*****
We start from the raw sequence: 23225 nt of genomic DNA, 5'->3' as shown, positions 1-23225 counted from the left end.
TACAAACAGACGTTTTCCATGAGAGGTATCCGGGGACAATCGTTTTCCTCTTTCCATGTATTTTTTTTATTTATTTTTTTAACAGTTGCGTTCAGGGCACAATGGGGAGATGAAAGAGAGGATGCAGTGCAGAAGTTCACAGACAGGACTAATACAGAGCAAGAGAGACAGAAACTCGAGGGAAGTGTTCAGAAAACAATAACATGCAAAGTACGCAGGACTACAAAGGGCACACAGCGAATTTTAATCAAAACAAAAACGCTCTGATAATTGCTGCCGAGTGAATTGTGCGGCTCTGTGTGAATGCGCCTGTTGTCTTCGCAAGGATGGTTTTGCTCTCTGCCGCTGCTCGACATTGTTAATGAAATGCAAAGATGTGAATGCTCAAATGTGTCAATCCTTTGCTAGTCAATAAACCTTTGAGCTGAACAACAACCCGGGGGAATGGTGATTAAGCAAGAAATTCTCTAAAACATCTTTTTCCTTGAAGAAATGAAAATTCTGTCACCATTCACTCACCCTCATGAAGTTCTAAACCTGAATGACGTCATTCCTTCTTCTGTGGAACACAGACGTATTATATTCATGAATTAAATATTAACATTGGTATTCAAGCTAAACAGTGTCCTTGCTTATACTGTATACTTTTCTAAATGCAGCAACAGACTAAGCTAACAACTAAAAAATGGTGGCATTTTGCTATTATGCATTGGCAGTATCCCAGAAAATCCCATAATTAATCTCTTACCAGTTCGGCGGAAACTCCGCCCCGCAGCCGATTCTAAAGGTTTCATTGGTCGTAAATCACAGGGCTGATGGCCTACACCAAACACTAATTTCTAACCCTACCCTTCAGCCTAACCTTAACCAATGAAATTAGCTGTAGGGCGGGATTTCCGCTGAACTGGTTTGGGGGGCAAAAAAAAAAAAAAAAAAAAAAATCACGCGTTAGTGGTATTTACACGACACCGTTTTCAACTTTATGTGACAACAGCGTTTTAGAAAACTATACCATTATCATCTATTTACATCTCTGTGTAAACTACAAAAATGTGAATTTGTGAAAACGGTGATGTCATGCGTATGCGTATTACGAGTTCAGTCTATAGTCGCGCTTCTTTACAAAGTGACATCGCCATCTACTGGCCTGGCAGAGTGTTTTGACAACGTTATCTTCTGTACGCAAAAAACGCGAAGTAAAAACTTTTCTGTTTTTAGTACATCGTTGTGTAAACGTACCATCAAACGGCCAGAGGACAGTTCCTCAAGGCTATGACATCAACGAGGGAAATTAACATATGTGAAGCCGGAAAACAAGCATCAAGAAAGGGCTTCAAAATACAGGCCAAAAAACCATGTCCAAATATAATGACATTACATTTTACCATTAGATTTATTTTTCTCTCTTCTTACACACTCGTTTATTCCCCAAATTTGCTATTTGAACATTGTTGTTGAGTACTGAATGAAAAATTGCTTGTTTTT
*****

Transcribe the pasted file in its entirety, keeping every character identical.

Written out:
We start from the raw sequence: 23225 nt of genomic DNA, 5'->3' as shown, positions 1-23225 counted from the left end.
TACAAACAGACGTTTTCCATGAGAGGTATCCGGGGACAATCGTTTTCCTCTTTCCATGTATTTTTTTTATTTATTTTTTTAACAGTTGCGTTCAGGGCACAATGGGGAGATGAAAGAGAGGATGCAGTGCAGAAGTTCACAGACAGGACTAATACAGAGCAAGAGAGACAGAAACTCGAGGGAAGTGTTCAGAAAACAATAACATGCAAAGTACGCAGGACTACAAAGGGCACACAGCGAATTTTAATCAAAACAAAAACGCTCTGATAATTGCTGCCGAGTGAATTGTGCGGCTCTGTGTGAATGCGCCTGTTGTCTTCGCAAGGATGGTTTTGCTCTCTGCCGCTGCTCGACATTGTTAATGAAATGCAAAGATGTGAATGCTCAAATGTGTCAATCCTTTGCTAGTCAATAAACCTTTGAGCTGAACAACAACCCGGGGGAATGGTGATTAAGCAAGAAATTCTCTAAAACATCTTTTTCCTTGAAGAAATGAAAATTCTGTCACCATTCACTCACCCTCATGAAGTTCTAAACCTGAATGACGTCATTCCTTCTTCTGTGGAACACAGACGTATTATATTCATGAATTAAATATTAACATTGGTATTCAAGCTAAACAGTGTCCTTGCTTATACTGTATACTTTTCTAAATGCAGCAACAGACTAAGCTAACAACTAAAAAATGGTGGCATTTTGCTATTATGCATTGGCAGTATCCCAGAAAATCCCATAATTAATCTCTTACCAGTTCGGCGGAAACTCCGCCCCGCAGCCGATTCTAAAGGTTTCATTGGTCGTAAATCACAGGGCTGATGGCCTACACCAAACACTAATTTCTAACCCTACCCTTCAGCCTAACCTTAACCAATGAAATTAGCTGTAGGGCGGGATTTCCGCTGAACTGGTTTGGGGGGCAAAAAAAAAAAAAAAAAAAAAAATCACGCGTTAGTGGTATTTACACGACACCGTTTTCAACTTTATGTGACAACAGCGTTTTAGAAAACTATACCATTATCATCTATTTACATCTCTGTGTAAACTACAAAAATGTGAATTTGTGAAAACGGTGATGTCATGCGTATGCGTATTACGAGTTCAGTCTATAGTCGCGCTTCTTTACAAAGTGACATCGCCATCTACTGGCCTGGCAGAGTGTTTTGACAACGTTATCTTCTGTACGCAAAAAACGCGAAGTAAAAACTTTTCTGTTTTTAGTACATCGTTGTGTAAACGTACCATCAAACGGCCAGAGGACAGTTCCTCAAGGCTATGACATCAACGAGGGAAATTAACATATGTGAAGCCGGAAAACAAGCATCAAGAAAGGGCTTCAAAATACAGGCCAAAAAACCATGTCCAAATATAATGACATTACATTTTACCATTAGATTTATTTTTCTCTCTTCTTACACACTCGTTTATTCCCCAAATTTGCTATTTGAACATTGTTGTTGAGTACTGAATGAAAAATTGCTTGTTTTT